Oh boy. I'm not even sure how Urban Cowboy (1980) made it onto my Cinema Shame list. I'm just going to chalk it up to the fact that it met all of my criteria (film released in 1980 - check. film I haven't seen yet - check). But perhaps I should have skipped this one. It has NOT aged well and while I'm glad I watched it I'm not going to visit it again any time soon.

Urban Cowboy stars John Travolta as Bud, a small town cowboy who leaves for Houston to find a job in the oil business. He stays with his Uncle Bob (Barry Corbin) and Aunt Corene (Brooke Alderson) who take him out to the hottest club in town, Gilley's a hopping honky tonk bar where all the action happens. There he meets Sissy (Debra Winger), a bar regular with a spirited personality. They quickly fall in love and get married. Bud has his eye on mastering the mechanical bull at Gilley's and when former convict Wes (Scott Glenn) shows up at Gilley's Bud finds some competition for both the bull and Sissy. Bud and Sissy have a falling out driving Bud into the arms of the cowboy obsessed Pam (Madolyn Smith Osborne) and Sissy into the arms of Wes who teaches her how to ride a mechanical bull. As Bud trains for a mechanical bull riding competition, behind the scenes Wes is up to no good.

When Urban Cowboy hit theaters in the summer of 1980, critics called it the country western answer to Saturday Night Fever and they were not wrong. It definitely had that vibe even if the dancing wasn't as prominent. The film was directed by James Bridges and based on the real life story of Dew Westbrook and Betty Helmer, two Gilley regulars whose romance was profiled in an Esquire article. This movie just doesn't sit well in the 21st century and I found it off-putting. The domestic violence in particular is hard to swallow. Sissy, played by Debra Winger, has to endure a lot of emotional and physical abuse. Both Bud and Wes treat her like shit. Bud starts off as a total jerk and then comes around by the end. Wes seems okay but his criminal past and his flirtatious nature makes it apparent early on that he's not one to settle down with. Even so, both Bud and Wes' characters do a sudden about face that I didn't quite see coming and felt like a plot fix. In the end, I was only really invested in Sissy and everyone else (except for Bob and Corene!) could go to hell in a handbasket. I can see some of what people enjoy about this movie. It has a great cast, a great sense of place and time and plenty of dramatic tension throughout. The mechanical bull riding scenes were so much fun to watch. But for me the events in the story were either too predictable or came out of the blue. Overall the film left me with a bad taste in my mouth.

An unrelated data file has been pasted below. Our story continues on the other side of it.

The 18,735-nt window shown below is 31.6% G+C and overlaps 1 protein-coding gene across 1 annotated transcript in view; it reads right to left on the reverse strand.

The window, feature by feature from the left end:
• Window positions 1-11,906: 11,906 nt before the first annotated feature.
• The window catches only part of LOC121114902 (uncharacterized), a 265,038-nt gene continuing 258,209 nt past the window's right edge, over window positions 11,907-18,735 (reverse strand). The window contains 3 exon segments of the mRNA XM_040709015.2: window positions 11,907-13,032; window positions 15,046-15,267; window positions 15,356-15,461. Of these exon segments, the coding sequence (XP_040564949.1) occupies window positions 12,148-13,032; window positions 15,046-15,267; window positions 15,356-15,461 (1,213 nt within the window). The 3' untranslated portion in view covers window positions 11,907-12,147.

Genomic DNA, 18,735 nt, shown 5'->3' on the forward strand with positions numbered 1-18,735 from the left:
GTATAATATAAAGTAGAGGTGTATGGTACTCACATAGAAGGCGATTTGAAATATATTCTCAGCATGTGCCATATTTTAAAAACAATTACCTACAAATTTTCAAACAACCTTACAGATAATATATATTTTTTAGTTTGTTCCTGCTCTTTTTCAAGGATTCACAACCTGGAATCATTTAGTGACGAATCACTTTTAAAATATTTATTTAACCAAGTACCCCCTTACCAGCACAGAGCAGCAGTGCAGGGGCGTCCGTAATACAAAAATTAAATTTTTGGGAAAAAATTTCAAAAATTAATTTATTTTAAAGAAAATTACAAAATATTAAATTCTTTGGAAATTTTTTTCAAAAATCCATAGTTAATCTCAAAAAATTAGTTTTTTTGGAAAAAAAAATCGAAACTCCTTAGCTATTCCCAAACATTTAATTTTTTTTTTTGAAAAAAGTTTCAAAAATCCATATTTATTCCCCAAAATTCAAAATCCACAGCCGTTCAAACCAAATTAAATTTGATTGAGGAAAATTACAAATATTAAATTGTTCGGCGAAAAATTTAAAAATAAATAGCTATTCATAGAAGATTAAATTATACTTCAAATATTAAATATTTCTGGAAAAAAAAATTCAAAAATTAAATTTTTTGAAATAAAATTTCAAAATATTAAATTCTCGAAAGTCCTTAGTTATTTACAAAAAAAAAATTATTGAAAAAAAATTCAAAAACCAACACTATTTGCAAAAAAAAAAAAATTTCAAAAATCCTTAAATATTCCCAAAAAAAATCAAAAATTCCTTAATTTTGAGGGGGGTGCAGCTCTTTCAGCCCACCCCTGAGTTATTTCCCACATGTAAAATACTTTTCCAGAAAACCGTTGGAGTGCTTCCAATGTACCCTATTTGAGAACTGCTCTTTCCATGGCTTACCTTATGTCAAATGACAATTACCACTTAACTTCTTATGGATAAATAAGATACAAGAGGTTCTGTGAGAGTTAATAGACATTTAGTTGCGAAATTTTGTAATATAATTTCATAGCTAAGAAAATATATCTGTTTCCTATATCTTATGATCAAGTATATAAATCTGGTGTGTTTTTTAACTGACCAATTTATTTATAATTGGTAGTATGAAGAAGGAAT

Have you seen Urban Cowboy? What did you think? Did you like it more than I did?

Sunday, April 14, 2019

Cinema Shame: American Gigolo (1980)

My 2019 Cinema Shame challenge got off to an auspicious start. Seven days into the year not only had I posted my challenge but I had also already seen two of the movies on my list. Then months passed, I never reviewed those films and now I find myself mid-April having to start all over again. But no sweat. Let's begin from the beginning.

My challenge for this year is to watch 10 films from my birth year 1980. These are films I've never seen before (hence "Cinema Shame").  I kick off the challenge anew with American Gigolo (1980). 

Written and directed by Paul Schrader, American Gigolo stars Richard Gere as Julian Kaye, a handsome gigolo whose clientele mostly consists of the wealthy elite of Beverly Hills. With the help of his madame/boss Anne (Nina van Pallandt), he plays both escort and sex therapist to older rich ladies. Julian, or "Julie" as some call him, is very devoted to his job. He wears Armani suits, drives a Mercedes Benz (a 450 SL R107), speaks multiple languages and knows how to navigate the social scene. One day he meets Michelle (Lauren Hutton), the wife of Senator Stratton (Brian Davies). The two have a wild love affair. In the midst of it all, Julian gets a secret side gig from his shady pimp friend Leon (Bill Duke) who sets Julian up with a couple. Weeks later the wife from that gig has been found brutally murdered and detective Sunday (Hector Elizondo) is on the case. All fingers point to Julian who is clearly innocent. He's been set-up. But by who? And why?